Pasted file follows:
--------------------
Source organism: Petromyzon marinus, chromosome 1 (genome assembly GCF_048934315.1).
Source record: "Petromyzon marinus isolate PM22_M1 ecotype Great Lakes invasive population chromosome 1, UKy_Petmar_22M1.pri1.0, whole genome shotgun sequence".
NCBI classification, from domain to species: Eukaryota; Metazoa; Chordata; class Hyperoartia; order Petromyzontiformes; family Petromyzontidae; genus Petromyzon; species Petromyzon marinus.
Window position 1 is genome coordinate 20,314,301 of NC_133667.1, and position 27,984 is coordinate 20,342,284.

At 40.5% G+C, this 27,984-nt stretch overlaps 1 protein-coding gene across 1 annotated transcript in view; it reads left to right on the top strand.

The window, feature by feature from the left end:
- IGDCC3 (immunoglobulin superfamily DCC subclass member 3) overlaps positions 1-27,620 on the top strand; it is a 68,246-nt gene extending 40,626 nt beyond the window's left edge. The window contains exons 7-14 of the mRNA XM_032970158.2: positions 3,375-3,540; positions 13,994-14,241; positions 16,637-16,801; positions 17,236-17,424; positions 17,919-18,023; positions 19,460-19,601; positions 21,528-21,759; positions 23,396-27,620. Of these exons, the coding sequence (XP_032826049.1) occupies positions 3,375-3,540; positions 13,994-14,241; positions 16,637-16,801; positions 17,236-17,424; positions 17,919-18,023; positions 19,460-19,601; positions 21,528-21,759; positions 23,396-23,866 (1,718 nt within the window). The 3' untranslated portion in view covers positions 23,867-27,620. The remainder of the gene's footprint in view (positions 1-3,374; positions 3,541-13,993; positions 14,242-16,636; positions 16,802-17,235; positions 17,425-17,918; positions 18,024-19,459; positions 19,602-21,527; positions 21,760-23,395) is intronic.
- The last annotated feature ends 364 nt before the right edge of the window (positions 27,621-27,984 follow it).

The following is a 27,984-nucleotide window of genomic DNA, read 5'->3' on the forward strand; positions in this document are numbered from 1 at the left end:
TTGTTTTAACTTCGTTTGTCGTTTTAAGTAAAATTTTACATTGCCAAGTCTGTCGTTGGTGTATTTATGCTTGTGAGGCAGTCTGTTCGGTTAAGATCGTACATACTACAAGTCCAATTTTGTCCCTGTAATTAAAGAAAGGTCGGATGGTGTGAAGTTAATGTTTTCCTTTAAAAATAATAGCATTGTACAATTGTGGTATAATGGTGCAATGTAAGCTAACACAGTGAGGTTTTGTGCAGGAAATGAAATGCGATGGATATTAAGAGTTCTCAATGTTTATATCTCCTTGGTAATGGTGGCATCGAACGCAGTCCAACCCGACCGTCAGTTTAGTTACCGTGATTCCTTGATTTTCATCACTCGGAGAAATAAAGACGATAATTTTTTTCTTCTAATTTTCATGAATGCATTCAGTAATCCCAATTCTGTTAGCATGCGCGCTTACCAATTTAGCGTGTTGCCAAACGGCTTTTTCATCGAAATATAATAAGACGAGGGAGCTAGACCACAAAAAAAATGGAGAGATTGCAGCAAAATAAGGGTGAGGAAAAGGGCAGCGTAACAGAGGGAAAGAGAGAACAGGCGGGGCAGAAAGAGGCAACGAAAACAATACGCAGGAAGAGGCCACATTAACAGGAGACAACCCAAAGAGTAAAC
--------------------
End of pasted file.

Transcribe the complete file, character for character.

Source organism: Petromyzon marinus, chromosome 1 (genome assembly GCF_048934315.1).
Source record: "Petromyzon marinus isolate PM22_M1 ecotype Great Lakes invasive population chromosome 1, UKy_Petmar_22M1.pri1.0, whole genome shotgun sequence".
NCBI classification, from domain to species: Eukaryota; Metazoa; Chordata; class Hyperoartia; order Petromyzontiformes; family Petromyzontidae; genus Petromyzon; species Petromyzon marinus.
Window position 1 is genome coordinate 20,314,301 of NC_133667.1, and position 27,984 is coordinate 20,342,284.

At 40.5% G+C, this 27,984-nt stretch overlaps 1 protein-coding gene across 1 annotated transcript in view; it reads left to right on the top strand.

The window, feature by feature from the left end:
- IGDCC3 (immunoglobulin superfamily DCC subclass member 3) overlaps positions 1-27,620 on the top strand; it is a 68,246-nt gene extending 40,626 nt beyond the window's left edge. The window contains exons 7-14 of the mRNA XM_032970158.2: positions 3,375-3,540; positions 13,994-14,241; positions 16,637-16,801; positions 17,236-17,424; positions 17,919-18,023; positions 19,460-19,601; positions 21,528-21,759; positions 23,396-27,620. Of these exons, the coding sequence (XP_032826049.1) occupies positions 3,375-3,540; positions 13,994-14,241; positions 16,637-16,801; positions 17,236-17,424; positions 17,919-18,023; positions 19,460-19,601; positions 21,528-21,759; positions 23,396-23,866 (1,718 nt within the window). The 3' untranslated portion in view covers positions 23,867-27,620. The remainder of the gene's footprint in view (positions 1-3,374; positions 3,541-13,993; positions 14,242-16,636; positions 16,802-17,235; positions 17,425-17,918; positions 18,024-19,459; positions 19,602-21,527; positions 21,760-23,395) is intronic.
- The last annotated feature ends 364 nt before the right edge of the window (positions 27,621-27,984 follow it).

The following is a 27,984-nucleotide window of genomic DNA, read 5'->3' on the forward strand; positions in this document are numbered from 1 at the left end:
TTGTTTTAACTTCGTTTGTCGTTTTAAGTAAAATTTTACATTGCCAAGTCTGTCGTTGGTGTATTTATGCTTGTGAGGCAGTCTGTTCGGTTAAGATCGTACATACTACAAGTCCAATTTTGTCCCTGTAATTAAAGAAAGGTCGGATGGTGTGAAGTTAATGTTTTCCTTTAAAAATAATAGCATTGTACAATTGTGGTATAATGGTGCAATGTAAGCTAACACAGTGAGGTTTTGTGCAGGAAATGAAATGCGATGGATATTAAGAGTTCTCAATGTTTATATCTCCTTGGTAATGGTGGCATCGAACGCAGTCCAACCCGACCGTCAGTTTAGTTACCGTGATTCCTTGATTTTCATCACTCGGAGAAATAAAGACGATAATTTTTTTCTTCTAATTTTCATGAATGCATTCAGTAATCCCAATTCTGTTAGCATGCGCGCTTACCAATTTAGCGTGTTGCCAAACGGCTTTTTCATCGAAATATAATAAGACGAGGGAGCTAGACCACAAAAAAAATGGAGAGATTGCAGCAAAATAAGGGTGAGGAAAAGGGCAGCGTAACAGAGGGAAAGAGAGAACAGGCGGGGCAGAAAGAGGCAACGAAAACAATACGCAGGAAGAGGCCACATTAACAGGAGACAACCCAAAGAGTAAAC